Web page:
sheep droppings and other details

Some people say that God is in the details. Others say it’s the Devil. Whichever it is, and whatever kind of writer you are, details matter.
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drafts and re-drafts

scarlet seeds of iris foetidissima
all alike; all unique
Years ago, after talking to the Catalán poet Joan Margarit, I wrote down in my notebook:

Form, metre, rhyme etc. are superficial elements of a poem. What gets translated is something more essential.

Recently, I’ve been thinking a lot about poetry translation, and I’m trying to work out what that “more essential” something is.

It’s clear – to me at least – that the complexity of poetry, its inherent weaving of different linguistic techniques, makes it impossible to translate everything: the only way to get an exactly equivalent poem would be to repeat the original. (At which point, it is probably relevant to mention the Borges short story Pierre Menard, autor del Quijote.)
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The most that can be said of the recent weather is that it has been very English. Glorious sunshine and torrential rain.

Yesterday’s mix of seasons brought a stunning double rainbow over the back garden. The photo shows only one of the bows and doesn’t do that justice, I’m afraid.

Continue reading “unseasonal”

work in progress

Although I understand that the UK weather was dreadful over the holidays, I’m not sure that it was really cold; certainly there are already signs of spring about. Of course we’re bound to get some real winter weather later, so I hope Nature has the good sense to be patient.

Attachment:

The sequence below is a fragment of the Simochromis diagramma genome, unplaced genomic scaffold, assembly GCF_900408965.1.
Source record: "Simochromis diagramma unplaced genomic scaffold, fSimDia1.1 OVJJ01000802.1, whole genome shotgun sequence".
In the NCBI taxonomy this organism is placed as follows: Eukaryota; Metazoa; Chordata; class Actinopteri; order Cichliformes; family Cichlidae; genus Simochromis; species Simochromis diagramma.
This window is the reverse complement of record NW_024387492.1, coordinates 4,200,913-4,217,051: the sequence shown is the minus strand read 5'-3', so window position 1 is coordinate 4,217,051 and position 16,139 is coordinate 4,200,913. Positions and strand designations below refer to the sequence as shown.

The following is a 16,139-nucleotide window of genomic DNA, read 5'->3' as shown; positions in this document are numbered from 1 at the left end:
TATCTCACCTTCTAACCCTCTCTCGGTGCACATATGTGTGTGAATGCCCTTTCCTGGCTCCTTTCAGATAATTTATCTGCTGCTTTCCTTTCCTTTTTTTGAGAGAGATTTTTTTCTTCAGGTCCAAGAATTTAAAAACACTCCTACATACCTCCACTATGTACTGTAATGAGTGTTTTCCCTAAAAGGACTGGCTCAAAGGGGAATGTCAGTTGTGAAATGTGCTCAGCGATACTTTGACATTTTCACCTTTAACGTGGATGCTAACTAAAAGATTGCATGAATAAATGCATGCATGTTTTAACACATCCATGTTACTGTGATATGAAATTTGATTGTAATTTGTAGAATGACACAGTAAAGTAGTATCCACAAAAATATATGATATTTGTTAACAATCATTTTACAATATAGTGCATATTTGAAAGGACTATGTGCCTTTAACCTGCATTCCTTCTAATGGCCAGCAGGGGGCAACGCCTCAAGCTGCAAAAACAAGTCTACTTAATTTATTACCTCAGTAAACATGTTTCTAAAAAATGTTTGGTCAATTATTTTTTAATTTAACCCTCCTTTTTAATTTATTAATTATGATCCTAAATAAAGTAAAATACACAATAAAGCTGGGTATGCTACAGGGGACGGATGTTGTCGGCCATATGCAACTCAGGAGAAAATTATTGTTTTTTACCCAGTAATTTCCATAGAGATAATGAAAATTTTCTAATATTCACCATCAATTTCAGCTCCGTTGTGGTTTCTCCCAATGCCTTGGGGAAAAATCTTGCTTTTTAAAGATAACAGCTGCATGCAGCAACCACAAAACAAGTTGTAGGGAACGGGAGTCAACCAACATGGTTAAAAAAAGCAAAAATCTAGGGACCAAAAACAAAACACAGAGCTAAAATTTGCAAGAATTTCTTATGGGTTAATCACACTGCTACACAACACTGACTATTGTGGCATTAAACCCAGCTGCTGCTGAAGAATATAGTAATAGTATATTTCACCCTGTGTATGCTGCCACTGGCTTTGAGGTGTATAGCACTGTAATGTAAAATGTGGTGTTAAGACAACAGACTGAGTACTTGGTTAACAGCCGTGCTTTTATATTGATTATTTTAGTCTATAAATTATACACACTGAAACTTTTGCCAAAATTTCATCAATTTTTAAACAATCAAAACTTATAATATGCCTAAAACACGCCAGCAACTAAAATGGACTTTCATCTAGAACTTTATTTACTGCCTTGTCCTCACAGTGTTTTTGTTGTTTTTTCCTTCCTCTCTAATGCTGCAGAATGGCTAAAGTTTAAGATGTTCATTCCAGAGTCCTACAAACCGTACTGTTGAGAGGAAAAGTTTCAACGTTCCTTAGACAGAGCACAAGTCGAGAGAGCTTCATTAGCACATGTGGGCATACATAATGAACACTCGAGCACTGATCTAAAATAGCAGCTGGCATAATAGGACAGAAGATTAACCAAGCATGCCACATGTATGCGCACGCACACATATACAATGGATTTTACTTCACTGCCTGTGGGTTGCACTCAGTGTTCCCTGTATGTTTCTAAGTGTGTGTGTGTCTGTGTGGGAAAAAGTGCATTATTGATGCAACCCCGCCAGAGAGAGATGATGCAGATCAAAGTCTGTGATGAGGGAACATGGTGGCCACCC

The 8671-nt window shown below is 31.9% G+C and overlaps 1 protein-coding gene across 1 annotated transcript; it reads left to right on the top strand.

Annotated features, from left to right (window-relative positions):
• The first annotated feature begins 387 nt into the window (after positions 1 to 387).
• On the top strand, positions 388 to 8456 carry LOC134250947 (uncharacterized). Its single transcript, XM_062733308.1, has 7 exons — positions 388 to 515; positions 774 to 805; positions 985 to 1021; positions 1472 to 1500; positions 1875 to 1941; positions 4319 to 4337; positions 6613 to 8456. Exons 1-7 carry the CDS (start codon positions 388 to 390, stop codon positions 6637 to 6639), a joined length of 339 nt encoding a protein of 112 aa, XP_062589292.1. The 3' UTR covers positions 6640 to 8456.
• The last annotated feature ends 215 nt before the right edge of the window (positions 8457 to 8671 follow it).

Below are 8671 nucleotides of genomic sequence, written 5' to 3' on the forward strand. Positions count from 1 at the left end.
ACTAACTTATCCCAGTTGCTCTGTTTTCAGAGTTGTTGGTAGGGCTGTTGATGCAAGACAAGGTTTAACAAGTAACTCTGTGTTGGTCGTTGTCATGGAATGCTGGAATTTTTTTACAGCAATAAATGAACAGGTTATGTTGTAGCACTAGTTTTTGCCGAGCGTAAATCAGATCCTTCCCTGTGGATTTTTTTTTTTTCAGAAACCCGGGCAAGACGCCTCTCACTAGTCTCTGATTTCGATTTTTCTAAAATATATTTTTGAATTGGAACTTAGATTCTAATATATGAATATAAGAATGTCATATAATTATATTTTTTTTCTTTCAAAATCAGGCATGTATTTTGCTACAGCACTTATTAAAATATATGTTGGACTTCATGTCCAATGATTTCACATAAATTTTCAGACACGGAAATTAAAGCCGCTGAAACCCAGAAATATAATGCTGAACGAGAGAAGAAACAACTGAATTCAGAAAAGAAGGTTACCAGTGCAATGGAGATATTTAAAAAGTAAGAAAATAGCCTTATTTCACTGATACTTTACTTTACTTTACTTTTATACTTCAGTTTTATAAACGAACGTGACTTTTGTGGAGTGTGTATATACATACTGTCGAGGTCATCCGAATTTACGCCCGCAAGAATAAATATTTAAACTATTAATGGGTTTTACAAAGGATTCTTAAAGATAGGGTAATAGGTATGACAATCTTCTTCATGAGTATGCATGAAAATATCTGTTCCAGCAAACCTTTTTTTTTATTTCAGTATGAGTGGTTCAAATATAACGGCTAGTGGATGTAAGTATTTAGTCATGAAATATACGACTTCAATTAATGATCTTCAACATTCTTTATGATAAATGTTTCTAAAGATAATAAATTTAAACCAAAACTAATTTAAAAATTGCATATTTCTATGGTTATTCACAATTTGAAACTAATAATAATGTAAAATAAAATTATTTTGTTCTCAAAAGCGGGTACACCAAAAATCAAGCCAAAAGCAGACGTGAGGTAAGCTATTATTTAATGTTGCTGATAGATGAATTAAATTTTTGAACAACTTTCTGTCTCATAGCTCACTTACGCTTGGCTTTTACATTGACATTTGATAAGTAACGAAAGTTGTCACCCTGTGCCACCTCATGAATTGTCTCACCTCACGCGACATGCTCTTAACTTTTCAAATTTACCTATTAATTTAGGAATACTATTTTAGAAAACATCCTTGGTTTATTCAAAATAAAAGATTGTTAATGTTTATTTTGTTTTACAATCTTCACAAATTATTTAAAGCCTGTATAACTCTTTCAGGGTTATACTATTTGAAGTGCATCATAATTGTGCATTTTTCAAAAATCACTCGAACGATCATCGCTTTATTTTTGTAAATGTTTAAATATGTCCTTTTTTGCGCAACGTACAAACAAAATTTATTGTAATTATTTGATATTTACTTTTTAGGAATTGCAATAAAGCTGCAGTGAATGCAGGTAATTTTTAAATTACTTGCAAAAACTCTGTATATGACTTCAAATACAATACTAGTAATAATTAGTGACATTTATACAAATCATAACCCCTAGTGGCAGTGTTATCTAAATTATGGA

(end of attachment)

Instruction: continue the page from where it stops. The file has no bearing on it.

spray of buds


Tight as apple pips,

buds spiral around
a moss-supple stalk

anticipating spring
when they will split 

and shake free

tissue wings.

That’s a draft, and questions remain:
Continue reading “work in progress”


rainy day break

This morning, I waited in the half-light for a bus that finally arrived 40 minutes late: there was no one about, and the only noise was the rain, an occasional car and a few birds. It gave me plenty of time to think, though it was too wet to get a notebook out to try and capture any of the ideas.

(I suppose I could record memos on my phone, but how you’re supposed to skim through an audio file later, I don’t know.)

Mind you, I actually believe that writing a thought down too soon can ‘fix’ it before it is ready, and I may carry a phrase or image round in my head for days or weeks, occasionally even years, before I finally anchor it to the page.
Continue reading “grey’ku”

notes for a poem

I went for a walk beside a canal the other day and hope eventually to write a poem about the swans I saw there.

Poems can take a long time to actually gel, though, so in the meantime, I’ll leave some preliminary notes here.
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the name game

Yesterday I was working on a poem inspired by something I was told ages ago, which had re-surfaced in a conversation earlier in the week.

So far all I have is this:

Vanessa says,

I’ve heard tectonic plates move
at the same speed fingernails grow.

A flourish of bright acrylic tips
adds emphasis, and then: I like to think
it indicates a kind of synchronicity –
shows we’re in touch with Nature.

Although it hasn’t got to where I want it to be – which would be at least three times as long and with something actually happening in there – I was wondering what to call it. (In my own filing system it’s down as ‘tectonic nails’, but although that may help me keep track of it, I don’t think it will do for a title.)
Continue reading “the name game”